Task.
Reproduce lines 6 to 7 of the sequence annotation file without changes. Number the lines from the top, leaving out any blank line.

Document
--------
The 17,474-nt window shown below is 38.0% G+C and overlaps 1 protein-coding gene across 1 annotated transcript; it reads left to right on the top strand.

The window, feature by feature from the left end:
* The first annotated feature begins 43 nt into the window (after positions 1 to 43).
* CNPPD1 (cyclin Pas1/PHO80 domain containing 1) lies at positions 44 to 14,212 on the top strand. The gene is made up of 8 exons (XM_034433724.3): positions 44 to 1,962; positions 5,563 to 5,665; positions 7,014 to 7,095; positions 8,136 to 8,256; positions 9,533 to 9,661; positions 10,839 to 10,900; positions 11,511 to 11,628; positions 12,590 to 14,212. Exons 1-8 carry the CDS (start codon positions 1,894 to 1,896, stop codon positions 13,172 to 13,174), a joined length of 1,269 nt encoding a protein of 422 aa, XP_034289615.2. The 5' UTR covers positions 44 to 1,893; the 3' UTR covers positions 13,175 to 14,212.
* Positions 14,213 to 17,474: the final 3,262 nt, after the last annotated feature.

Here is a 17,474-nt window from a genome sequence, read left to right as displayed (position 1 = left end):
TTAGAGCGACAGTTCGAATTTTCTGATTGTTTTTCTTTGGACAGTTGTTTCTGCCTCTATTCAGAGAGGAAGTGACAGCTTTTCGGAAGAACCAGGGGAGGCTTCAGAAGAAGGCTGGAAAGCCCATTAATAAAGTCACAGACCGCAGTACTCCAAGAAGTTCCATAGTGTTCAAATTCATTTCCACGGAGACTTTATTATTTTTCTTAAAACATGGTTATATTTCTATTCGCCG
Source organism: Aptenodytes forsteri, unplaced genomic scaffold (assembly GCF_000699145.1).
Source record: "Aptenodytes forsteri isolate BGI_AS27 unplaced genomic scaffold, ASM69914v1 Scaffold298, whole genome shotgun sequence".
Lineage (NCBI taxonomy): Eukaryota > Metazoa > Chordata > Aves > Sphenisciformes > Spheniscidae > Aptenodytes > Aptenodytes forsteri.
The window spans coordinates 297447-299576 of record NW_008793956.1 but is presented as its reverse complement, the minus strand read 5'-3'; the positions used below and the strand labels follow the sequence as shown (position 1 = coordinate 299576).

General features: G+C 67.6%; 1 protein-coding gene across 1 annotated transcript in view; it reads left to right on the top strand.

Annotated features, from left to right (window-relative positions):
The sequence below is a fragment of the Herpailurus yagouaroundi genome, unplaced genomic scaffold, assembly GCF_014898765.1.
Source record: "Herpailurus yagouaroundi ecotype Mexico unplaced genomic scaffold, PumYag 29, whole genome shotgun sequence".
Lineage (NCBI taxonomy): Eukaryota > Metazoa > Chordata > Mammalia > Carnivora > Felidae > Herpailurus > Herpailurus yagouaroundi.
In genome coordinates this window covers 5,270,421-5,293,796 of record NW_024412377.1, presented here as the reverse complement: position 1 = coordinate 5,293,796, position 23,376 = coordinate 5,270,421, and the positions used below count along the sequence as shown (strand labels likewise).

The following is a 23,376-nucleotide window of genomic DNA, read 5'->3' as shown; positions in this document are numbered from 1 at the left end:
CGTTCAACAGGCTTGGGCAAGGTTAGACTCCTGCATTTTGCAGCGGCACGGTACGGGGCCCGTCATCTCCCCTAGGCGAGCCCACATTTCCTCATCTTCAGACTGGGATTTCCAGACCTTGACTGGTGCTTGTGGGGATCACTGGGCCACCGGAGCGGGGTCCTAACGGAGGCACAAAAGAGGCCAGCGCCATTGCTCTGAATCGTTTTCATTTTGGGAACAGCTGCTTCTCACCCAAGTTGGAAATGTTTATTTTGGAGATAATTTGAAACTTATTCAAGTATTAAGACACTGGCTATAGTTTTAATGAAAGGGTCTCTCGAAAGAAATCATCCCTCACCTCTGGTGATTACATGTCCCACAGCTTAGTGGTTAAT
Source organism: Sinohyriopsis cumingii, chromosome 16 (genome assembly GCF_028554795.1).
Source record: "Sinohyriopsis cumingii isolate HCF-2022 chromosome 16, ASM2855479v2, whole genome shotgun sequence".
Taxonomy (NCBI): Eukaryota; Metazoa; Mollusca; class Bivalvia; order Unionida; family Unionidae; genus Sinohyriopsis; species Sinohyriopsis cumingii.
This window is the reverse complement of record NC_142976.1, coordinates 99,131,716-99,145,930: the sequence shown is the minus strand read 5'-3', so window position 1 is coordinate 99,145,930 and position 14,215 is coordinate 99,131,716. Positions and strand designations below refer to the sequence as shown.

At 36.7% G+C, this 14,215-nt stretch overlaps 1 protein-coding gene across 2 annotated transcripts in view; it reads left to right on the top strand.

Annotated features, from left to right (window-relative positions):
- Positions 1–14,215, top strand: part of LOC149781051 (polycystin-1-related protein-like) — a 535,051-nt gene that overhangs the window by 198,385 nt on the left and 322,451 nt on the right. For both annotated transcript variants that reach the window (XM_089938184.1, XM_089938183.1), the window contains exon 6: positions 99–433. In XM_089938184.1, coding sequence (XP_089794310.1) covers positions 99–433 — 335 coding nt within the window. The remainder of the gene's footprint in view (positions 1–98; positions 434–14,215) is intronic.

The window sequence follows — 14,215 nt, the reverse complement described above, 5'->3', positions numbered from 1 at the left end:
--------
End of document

Here is a 17,474-nt window from a genome sequence, read left to right as displayed (position 1 = left end):
TTAGAGCGACAGTTCGAATTTTCTGATTGTTTTTCTTTGGACAGTTGTTTCTGCCTCTATTCAGAGAGGAAGTGACAGCTTTTCGGAAGAACCAGGGGAGGCTTCAGAAGAAGGCTGGAAAGCCCATTAATAAAGTCACAGACCGCAGTACTCCAAGAAGTTCCATAGTGTTCAAATTCATTTCCACGGAGACTTTATTATTTTTCTTAAAACATGGTTATATTTCTATTCGCCG